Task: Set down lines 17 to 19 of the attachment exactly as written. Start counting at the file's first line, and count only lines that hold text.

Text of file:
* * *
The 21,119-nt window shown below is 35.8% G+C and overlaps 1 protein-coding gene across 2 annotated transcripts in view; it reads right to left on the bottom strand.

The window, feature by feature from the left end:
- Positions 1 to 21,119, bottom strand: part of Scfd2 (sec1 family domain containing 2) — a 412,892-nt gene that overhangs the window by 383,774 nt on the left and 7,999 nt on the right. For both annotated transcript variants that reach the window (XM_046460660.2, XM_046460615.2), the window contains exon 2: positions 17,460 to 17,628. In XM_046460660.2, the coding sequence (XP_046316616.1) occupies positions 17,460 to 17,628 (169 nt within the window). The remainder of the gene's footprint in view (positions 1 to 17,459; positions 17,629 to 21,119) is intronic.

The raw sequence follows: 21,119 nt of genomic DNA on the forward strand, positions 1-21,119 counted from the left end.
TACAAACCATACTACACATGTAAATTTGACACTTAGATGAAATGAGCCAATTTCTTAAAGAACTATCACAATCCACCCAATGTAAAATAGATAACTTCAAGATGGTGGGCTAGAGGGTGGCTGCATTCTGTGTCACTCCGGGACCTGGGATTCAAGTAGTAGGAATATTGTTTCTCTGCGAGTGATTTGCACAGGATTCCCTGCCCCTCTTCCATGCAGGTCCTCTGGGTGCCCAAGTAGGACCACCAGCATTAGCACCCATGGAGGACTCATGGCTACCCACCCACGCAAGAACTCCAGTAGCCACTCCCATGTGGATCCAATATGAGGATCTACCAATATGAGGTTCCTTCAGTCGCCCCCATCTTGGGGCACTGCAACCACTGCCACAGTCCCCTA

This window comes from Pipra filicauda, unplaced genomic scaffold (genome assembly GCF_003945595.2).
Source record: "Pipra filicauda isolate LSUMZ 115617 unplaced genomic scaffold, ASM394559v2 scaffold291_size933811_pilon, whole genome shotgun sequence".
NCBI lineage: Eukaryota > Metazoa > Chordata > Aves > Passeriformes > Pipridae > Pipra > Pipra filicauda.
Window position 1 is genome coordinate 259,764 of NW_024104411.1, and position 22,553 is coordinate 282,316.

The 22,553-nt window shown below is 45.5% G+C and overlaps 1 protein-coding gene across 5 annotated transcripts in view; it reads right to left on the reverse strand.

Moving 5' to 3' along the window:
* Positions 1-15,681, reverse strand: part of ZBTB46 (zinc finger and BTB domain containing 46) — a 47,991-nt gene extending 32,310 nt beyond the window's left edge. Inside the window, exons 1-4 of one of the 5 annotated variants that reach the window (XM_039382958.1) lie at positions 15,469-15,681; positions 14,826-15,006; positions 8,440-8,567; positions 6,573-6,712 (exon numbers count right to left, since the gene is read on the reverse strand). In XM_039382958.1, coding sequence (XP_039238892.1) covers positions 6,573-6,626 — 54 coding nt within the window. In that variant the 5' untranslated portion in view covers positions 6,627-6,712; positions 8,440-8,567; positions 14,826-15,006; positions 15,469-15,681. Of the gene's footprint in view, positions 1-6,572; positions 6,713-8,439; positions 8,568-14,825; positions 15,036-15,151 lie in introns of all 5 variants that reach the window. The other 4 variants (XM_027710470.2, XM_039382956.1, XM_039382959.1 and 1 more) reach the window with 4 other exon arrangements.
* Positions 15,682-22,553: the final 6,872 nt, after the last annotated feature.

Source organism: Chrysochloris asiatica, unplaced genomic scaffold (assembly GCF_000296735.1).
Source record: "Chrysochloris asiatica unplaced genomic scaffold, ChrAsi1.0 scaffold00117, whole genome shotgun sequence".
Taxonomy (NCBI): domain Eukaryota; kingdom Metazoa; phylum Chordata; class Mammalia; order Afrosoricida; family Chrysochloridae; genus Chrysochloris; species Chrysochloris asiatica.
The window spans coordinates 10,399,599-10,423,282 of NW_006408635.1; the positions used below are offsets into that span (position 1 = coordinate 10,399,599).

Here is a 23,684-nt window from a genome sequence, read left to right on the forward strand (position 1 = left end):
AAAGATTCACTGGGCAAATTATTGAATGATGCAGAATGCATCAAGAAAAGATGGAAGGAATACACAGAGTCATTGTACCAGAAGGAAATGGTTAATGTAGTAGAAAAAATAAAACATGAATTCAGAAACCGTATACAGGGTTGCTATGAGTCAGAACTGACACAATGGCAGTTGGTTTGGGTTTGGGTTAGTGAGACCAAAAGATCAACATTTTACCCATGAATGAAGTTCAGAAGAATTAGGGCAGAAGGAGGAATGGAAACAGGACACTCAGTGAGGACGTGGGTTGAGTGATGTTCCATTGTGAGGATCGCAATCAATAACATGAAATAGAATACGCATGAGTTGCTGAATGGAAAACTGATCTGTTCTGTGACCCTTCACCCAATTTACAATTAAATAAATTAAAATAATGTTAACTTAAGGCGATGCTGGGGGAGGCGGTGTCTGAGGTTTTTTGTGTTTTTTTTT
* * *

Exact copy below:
The window spans coordinates 10,399,599-10,423,282 of NW_006408635.1; the positions used below are offsets into that span (position 1 = coordinate 10,399,599).

Here is a 23,684-nt window from a genome sequence, read left to right on the forward strand (position 1 = left end):
AAAGATTCACTGGGCAAATTATTGAATGATGCAGAATGCATCAAGAAAAGATGGAAGGAATACACAGAGTCATTGTACCAGAAGGAAATGGTTAATGTAGTAGAAAAAATAAAACATGAATTCAGAAACCGTATACAGGGTTGCTATGAGTCAGAACTGACACAATGGCAGTTGGTTTGGGTTTGGGTTAGTGAGACCAAAAGATCAACATTTTACCCATGAATGAAGTTCAGAAGAATTAGGGCAGAAGGAGGAATGGAAACAGGACACTCAGTGAGGACGTGGGTTGAGTGATGTTCCATTGTGAGGATCGCAATCAATAACATGAAATAGAATACGCATGAGTTGCTGAATGGAAAACTGATCTGTTCTGTGACCCTTCACCCAATTTACAATTAAATAAATTAAAATAATGTTAACTTAAGGCGATGCTGGGGGAGGCGGTGTCTGAGGTTTTTTGTGTTTTTTTTT